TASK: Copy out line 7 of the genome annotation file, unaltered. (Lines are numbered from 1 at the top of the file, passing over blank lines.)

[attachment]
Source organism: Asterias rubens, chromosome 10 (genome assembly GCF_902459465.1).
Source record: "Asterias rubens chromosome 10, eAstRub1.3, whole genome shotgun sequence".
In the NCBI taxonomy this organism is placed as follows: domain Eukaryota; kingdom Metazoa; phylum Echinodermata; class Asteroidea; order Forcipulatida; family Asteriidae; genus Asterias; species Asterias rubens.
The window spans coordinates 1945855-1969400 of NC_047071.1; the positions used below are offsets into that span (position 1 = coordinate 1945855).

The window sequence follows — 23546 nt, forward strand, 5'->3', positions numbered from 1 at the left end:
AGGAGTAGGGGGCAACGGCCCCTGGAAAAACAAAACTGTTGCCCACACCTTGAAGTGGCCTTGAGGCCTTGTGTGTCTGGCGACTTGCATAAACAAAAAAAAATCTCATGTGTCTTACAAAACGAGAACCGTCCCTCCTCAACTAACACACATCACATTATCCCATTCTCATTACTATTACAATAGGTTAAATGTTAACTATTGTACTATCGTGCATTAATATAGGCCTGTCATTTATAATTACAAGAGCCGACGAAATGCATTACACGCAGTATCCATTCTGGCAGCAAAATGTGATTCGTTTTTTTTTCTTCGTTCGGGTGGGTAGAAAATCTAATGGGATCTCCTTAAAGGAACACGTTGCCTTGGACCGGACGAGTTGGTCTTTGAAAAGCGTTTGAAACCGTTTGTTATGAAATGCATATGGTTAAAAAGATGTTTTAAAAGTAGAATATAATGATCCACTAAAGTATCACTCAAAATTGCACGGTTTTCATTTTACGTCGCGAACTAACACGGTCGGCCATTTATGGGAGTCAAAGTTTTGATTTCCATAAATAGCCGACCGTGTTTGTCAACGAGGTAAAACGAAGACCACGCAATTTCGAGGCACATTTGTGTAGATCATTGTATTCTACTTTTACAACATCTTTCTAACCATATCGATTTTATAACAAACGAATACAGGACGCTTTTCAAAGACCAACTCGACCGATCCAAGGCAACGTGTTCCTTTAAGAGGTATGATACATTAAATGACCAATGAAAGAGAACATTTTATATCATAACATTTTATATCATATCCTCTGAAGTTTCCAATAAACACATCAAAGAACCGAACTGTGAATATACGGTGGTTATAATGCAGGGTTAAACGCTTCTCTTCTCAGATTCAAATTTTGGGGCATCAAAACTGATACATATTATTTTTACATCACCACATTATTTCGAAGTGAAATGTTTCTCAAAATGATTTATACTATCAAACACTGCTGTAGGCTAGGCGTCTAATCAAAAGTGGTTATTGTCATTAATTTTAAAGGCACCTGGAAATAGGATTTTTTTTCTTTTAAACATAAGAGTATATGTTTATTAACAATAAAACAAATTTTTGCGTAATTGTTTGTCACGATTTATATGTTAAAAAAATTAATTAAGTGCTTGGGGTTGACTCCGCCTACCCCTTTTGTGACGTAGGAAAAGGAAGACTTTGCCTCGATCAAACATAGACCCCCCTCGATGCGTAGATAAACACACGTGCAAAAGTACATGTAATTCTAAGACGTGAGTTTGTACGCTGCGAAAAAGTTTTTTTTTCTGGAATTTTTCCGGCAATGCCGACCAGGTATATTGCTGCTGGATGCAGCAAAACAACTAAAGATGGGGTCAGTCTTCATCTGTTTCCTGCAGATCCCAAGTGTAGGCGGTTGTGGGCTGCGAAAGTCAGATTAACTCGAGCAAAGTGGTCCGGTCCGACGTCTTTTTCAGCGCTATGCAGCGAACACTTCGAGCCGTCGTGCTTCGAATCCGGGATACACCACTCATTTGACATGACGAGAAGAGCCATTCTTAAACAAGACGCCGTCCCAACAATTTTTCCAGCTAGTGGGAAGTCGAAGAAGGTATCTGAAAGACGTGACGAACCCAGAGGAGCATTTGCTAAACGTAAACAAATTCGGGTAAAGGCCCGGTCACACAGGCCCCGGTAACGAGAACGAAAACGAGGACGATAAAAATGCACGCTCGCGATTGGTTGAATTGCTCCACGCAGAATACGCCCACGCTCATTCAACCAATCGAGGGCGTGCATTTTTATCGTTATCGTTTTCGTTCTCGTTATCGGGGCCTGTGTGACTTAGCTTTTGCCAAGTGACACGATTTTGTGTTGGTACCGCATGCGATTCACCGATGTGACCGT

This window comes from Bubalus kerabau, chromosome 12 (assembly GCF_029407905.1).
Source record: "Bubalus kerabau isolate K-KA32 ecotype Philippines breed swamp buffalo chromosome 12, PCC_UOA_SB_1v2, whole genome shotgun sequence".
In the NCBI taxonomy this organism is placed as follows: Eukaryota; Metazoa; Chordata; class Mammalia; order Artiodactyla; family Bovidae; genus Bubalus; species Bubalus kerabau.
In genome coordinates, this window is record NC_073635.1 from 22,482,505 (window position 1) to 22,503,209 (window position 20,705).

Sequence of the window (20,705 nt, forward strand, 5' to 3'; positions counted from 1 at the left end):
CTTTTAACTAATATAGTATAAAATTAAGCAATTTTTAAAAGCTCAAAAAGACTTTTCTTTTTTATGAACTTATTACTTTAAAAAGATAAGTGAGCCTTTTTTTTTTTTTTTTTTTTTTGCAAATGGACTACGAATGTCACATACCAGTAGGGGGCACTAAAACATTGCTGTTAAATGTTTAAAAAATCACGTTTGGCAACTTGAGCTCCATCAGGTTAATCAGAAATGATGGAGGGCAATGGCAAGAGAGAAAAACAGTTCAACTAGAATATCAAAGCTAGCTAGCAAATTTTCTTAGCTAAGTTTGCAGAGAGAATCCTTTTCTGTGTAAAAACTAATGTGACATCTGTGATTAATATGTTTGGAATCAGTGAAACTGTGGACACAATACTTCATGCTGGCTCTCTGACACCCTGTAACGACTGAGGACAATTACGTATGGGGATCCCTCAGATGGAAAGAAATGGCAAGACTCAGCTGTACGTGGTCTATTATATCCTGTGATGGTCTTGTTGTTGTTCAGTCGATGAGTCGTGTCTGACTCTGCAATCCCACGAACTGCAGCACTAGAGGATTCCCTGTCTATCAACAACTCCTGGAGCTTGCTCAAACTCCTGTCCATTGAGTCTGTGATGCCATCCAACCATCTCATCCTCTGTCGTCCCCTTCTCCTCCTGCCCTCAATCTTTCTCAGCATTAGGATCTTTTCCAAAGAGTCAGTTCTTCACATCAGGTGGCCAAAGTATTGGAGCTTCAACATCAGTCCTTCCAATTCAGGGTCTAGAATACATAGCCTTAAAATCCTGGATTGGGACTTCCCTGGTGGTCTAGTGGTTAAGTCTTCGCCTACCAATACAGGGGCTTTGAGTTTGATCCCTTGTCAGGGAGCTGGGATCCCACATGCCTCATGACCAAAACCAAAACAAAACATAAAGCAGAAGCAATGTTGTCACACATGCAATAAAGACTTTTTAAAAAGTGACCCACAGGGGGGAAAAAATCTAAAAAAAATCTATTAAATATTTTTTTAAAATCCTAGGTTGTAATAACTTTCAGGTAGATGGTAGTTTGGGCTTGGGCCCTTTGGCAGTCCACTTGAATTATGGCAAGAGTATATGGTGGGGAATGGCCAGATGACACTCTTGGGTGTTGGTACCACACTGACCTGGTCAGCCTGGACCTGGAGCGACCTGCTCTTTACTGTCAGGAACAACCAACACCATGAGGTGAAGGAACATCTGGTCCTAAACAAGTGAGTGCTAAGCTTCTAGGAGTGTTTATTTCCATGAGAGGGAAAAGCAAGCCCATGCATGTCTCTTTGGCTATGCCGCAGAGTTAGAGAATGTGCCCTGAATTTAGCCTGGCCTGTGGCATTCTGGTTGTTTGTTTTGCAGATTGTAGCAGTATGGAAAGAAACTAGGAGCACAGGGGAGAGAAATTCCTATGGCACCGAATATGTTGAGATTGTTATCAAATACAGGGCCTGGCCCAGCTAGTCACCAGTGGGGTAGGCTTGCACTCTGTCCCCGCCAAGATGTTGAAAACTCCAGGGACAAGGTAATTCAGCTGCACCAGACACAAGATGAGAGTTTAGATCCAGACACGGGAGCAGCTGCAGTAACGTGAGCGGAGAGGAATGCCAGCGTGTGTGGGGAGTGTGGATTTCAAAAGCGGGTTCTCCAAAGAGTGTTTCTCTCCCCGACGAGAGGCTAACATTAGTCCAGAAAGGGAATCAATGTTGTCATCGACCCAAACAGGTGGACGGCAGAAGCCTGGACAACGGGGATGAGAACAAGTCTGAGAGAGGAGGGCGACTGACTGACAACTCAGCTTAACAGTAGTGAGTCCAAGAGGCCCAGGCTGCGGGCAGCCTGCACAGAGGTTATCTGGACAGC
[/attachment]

This window comes from Bubalus kerabau, chromosome 12 (assembly GCF_029407905.1).